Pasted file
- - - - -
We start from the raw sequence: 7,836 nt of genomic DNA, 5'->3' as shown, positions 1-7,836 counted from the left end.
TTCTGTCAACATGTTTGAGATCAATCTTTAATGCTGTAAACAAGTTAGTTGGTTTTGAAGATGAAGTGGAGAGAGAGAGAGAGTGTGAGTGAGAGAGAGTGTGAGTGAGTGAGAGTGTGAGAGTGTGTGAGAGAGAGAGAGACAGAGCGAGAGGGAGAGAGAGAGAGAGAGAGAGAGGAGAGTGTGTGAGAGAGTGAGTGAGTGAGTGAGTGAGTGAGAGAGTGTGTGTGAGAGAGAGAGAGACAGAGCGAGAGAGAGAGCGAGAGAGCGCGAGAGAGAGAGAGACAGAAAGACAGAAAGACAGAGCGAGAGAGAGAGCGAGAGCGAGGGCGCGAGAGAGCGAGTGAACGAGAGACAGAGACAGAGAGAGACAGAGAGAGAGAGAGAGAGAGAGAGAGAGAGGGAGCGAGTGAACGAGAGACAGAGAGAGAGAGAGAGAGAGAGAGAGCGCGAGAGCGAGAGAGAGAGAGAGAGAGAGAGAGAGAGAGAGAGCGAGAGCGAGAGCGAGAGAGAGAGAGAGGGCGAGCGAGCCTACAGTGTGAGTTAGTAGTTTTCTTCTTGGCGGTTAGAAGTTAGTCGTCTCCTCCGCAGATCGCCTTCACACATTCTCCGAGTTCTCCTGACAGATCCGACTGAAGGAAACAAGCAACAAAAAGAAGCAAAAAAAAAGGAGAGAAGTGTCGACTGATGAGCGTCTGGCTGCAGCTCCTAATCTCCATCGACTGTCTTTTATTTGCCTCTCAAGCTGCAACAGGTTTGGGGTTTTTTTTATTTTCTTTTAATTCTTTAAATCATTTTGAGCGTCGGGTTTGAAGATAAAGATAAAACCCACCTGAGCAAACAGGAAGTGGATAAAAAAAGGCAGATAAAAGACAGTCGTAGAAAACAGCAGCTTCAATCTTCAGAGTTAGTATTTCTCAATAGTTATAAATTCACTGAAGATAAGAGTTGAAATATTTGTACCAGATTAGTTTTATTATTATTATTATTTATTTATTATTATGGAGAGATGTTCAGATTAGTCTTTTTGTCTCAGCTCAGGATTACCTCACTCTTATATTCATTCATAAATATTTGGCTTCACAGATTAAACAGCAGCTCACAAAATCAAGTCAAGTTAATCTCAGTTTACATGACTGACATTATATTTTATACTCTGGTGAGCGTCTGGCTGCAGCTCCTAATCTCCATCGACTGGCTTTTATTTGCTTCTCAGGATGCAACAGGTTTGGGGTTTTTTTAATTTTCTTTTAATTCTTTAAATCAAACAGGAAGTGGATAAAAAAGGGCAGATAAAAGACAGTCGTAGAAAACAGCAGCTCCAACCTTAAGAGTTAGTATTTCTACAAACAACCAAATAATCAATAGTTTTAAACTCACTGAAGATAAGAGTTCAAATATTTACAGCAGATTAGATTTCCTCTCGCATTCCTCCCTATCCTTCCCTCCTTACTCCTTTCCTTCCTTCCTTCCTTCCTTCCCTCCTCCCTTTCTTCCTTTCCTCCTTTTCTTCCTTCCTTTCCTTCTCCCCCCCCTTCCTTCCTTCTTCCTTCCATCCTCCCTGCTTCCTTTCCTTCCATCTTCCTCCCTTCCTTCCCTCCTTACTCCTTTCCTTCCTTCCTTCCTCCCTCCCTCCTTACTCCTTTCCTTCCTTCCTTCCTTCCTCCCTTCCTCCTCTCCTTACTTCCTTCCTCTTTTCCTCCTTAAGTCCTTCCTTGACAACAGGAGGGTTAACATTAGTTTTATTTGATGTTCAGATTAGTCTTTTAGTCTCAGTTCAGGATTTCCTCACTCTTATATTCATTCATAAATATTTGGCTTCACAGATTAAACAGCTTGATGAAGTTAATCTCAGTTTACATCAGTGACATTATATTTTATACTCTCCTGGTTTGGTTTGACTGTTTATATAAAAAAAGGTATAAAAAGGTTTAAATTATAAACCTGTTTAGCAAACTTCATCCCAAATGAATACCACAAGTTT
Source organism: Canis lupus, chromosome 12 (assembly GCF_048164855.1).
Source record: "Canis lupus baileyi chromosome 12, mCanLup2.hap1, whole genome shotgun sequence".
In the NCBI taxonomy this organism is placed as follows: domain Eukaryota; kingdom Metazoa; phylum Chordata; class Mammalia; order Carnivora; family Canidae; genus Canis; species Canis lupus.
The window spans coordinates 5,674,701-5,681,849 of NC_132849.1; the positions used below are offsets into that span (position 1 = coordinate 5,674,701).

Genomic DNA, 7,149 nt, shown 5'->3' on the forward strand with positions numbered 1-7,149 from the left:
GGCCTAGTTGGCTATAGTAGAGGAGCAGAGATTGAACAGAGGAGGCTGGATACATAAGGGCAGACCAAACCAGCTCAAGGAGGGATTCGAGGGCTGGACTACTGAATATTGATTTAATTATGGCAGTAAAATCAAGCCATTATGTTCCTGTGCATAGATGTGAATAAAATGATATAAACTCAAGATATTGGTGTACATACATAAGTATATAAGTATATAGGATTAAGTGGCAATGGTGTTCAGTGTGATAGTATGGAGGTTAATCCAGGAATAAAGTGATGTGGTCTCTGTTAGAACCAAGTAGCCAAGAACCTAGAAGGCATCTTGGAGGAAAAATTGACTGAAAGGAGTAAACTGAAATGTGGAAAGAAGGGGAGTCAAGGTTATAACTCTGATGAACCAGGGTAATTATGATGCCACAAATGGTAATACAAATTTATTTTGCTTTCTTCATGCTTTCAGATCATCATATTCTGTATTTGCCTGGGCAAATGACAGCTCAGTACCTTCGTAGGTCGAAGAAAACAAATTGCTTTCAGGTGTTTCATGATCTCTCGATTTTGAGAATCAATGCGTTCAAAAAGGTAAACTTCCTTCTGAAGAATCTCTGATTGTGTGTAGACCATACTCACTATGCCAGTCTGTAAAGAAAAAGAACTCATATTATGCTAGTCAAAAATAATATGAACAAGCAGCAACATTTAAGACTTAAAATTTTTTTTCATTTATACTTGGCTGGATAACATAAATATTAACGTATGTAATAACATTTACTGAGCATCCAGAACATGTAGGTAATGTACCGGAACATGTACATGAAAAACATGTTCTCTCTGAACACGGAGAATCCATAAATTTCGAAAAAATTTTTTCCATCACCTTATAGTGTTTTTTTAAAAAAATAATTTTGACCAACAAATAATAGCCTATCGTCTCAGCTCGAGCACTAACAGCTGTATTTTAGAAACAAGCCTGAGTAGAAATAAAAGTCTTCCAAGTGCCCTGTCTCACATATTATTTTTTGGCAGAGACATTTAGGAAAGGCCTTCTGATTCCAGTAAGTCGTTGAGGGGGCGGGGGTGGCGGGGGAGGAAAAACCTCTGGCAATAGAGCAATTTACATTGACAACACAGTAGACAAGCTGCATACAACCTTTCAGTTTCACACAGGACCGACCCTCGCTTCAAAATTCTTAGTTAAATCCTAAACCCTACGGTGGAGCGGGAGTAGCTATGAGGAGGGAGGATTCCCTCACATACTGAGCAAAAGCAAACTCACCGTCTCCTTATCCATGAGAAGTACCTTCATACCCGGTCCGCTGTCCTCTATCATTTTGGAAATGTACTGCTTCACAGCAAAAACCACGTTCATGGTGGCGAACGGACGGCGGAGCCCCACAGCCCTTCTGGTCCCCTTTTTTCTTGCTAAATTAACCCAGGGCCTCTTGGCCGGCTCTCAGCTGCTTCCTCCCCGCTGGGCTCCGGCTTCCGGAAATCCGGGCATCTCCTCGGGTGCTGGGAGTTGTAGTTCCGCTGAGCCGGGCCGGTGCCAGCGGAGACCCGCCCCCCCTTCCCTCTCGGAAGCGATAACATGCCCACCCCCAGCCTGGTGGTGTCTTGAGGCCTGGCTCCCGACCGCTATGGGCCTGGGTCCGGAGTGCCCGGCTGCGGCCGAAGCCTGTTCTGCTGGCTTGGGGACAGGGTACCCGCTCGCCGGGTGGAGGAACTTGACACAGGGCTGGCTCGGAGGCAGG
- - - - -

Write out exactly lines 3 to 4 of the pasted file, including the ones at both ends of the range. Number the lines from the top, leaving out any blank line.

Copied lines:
Source organism: Canis lupus, chromosome 12 (assembly GCF_048164855.1).
Source record: "Canis lupus baileyi chromosome 12, mCanLup2.hap1, whole genome shotgun sequence".